Fall 2016 Logan County
Farm Outlook Magazine

The benefits of crop rotation
By Derek Hurley

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[November 03, 2016]  In the last few years, farmers across the country have continued to plant corn in the fields. For years, corn made more money for farmers because of relatively high prices per yield when compared to other crops, such as soybeans. Due to lower prices on corn and higher prices on beans, many farmers could be looking into crop rotation.

So, the questions are: what happens when we only plant corn for so long? How will it help to change things up now?

Crop rotation is important for farming because of its effect on soil. While plants and crops are able to replenish some nutrients to soil as they grow, replenishment diminishes over time if the same crop is planted, as it draws on the same nutrients over and over, draining the soil and reducing its quality.

Corn, for example, can be described as a very thirsty crop. Corn draws a lot of water out of the soil, and it requires a lot of fertilizer to maintain healthy growth. This is because corn also requires a lot of nitrogen to grow. Planting more corn year after year will require more fertilizer with higher nitrogen concentration. Growing more corn also comes with a risk of depleting phosphorus in the soil. This may not seem problematic in the short term, but it should be monitored in the long term, as phosphorus is especially helpful for corn crops in the early stages of planting.

Another problem for farmers that can be mitigated with crop rotation is weed control. After continuous seasons of corn planting, some weeds will become more difficult to control, as they have adapted to the same conditions after multiple years.

Rotating crops creates a different environment for weeds, making it harder for them to adapt to conditions. Additionally, rotating in a new crop requires different herbicides and weed killers, which provides an opportunity to remove old, stubborn weeds from previous seasons. Rotating herbicides is useful in weed management, as it can prevent a long-term problem of weed resistance.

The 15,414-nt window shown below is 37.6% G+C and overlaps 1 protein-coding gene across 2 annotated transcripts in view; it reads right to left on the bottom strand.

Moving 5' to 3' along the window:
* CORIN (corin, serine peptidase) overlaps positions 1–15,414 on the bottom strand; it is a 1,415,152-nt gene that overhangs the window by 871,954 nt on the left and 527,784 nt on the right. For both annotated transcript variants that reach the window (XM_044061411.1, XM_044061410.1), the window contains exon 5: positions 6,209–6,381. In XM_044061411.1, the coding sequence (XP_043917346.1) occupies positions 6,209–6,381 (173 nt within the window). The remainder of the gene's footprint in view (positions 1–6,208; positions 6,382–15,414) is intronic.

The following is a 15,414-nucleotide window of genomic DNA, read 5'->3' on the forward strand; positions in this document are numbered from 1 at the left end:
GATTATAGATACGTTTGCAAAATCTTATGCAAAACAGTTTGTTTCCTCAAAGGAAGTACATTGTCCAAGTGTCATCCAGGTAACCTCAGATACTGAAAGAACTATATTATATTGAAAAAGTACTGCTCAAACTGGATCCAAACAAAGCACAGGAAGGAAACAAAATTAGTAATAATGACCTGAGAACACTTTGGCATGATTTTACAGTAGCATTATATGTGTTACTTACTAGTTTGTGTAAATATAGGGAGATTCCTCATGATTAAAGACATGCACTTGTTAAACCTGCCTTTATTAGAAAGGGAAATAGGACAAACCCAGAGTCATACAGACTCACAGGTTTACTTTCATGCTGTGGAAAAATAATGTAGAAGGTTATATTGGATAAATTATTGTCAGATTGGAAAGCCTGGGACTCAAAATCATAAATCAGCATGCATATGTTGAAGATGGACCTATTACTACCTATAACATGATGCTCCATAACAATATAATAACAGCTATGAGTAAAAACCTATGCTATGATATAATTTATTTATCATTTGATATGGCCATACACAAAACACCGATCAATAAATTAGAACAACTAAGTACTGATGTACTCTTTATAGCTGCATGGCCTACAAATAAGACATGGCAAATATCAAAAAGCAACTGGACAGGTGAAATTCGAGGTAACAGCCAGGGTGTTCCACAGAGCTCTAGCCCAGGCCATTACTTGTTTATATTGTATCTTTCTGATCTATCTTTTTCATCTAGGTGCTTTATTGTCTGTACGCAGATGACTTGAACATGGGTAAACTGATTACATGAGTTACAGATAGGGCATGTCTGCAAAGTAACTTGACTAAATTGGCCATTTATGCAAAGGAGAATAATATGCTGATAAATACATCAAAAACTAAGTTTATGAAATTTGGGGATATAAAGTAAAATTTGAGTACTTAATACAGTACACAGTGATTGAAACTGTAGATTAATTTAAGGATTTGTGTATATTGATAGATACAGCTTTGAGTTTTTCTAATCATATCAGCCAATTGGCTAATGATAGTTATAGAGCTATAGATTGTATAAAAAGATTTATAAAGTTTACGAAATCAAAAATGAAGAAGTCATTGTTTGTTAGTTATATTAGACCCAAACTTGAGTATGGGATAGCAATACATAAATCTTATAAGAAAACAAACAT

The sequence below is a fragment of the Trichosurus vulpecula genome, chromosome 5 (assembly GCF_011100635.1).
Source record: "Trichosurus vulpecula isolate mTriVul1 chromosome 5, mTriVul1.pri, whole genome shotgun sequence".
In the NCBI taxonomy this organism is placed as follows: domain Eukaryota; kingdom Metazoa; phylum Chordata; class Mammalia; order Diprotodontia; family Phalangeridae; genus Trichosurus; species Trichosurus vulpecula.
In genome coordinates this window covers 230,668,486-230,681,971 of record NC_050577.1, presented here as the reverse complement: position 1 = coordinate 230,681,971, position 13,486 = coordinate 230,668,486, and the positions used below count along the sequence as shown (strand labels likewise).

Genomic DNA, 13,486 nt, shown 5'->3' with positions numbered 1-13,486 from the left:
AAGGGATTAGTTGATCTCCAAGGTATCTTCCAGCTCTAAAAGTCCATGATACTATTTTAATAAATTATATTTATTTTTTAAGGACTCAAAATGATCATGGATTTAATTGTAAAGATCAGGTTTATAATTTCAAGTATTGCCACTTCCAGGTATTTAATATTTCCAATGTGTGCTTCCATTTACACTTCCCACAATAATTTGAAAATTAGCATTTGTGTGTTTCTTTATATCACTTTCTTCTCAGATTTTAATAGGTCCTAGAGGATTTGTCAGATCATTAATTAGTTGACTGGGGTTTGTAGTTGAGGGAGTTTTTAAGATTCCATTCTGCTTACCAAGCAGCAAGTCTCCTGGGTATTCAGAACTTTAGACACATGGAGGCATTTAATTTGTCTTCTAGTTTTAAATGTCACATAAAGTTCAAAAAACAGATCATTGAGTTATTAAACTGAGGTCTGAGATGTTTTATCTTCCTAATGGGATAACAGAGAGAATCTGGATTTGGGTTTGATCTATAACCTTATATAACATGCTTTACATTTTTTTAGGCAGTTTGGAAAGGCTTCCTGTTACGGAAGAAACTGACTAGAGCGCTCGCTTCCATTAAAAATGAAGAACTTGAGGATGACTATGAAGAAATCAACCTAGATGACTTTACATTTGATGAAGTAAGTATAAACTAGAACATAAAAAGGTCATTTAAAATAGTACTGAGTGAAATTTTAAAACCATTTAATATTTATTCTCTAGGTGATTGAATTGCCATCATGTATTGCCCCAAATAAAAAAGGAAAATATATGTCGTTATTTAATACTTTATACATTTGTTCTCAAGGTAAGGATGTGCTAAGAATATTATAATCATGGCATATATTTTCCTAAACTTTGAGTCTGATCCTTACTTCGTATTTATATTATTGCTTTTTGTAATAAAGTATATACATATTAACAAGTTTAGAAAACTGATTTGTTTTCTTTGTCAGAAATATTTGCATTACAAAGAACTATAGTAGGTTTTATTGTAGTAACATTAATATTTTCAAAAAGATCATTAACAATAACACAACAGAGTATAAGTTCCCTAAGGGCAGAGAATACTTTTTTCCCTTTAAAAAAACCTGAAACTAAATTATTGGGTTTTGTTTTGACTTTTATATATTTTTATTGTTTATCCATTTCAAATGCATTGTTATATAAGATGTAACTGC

A third reason to consider rotating crops is to prevent disease. Continuous corn planting increases the amount of leftover corn residue left behind in the fields. This residue is a haven for pathogens and diseases that will wait for the next growing season to latch on to corn crops. One of these diseases is Diplodia.

This year, Diplodia has proven to be a nuisance for Illinois farmers. Figures from the University of Illinois indicate that Stenocarpella maydis, the fungus that causes Diplodia, has been sighted more frequently this year. Diplodia infects corn ears after the beginning of the silking stage. Diplodia overwinters on leftover corn debris, which means that it can survive cold temperatures and reappear the next year.

What does this mean for farmers who find Diplodia in their crop?

Diplodia causes a straw-brown discoloration of the lower portions of the ear. Stalks will begin to lose firmness, and small black dots begin to appear on the kernels. As a result of these symptoms, corn kernels and stalks become brittle and lose mass. Infected corn may not harvest completely, breaking away during the process and reducing the overall harvest size. A reduction in weight comes with a reduction in nutritional value, which makes the corn harder to sell. On top of that, grain elevators may discount what they pay out to farmers because of the fungus.

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So what can the farmer do to prevent Diplodia in the future?

If Diplodia is an issue, corn can be harvested early to prevent further spread of the fungus. Keep infected corn separated from healthy corn in storage. There are fungicides available that treat Diplodia, and tillage can help reduce the presence of the fungus in the soil by breaking up leftover corn debris.

But the best way to treat Diplodia is to try and prevent it from growing in the first place. The best way to prevent Diplodia is to rotate crops away from corn after a year or two. Consider planting a different crop for another year or so before returning to corn. This gives the soil time to recover nutrients, prevents weeds from developing resistances, and reduces the amount of corn debris that could result in Diplodia infections.

Even at lower prices, many farmers stick with corn because of sheer volume of harvests. But after years of continuous corn planting, we are only now beginning to see the side effects of such a planting strategy. When you combine falling prices with increased funguses and a lower quality of soil, a question of investment arises. Is it better to risk more investment in treating funguses and buying fertilizer to grow more corn, or would it be worth the risk to rotate to a different crop?

Despite the low prices on corn and the resulting glut of planting so much of it in the last few years, rotating away from corn is still a risky move, but so is the continuous planting of corn and nothing more.

Works cited:

Butzen, Steve. “Best Management Practices for Corn-After-Corn Production.” Pioneer

“Diplodia Stalk and Ear Rots in Corn.” AgAnyTime

Peltier, Angie. “Disease Alert: Diplodia Ear Mold in 2016.” University of Illinois Extension, 11 August, 2016


Read all the articles in our new
Fall 2016 Logan County
Farm Outlook Magazine

Year in Review 4
Sustaining the farm 6
On-farm storage helps with profitability in 2016 10
How commodity prices and profits are affecting equipment sales 15
Agricultural science and technology:  Have we gone too far? 15
The benefits of crop rotation 22
Finding some profit:  The benefits of growing organic corn and soybeans 26
Growing alternative crops for more profit 32
Is the Illinois Nutrient Reduction Strategy counter intuitive to profits? 41

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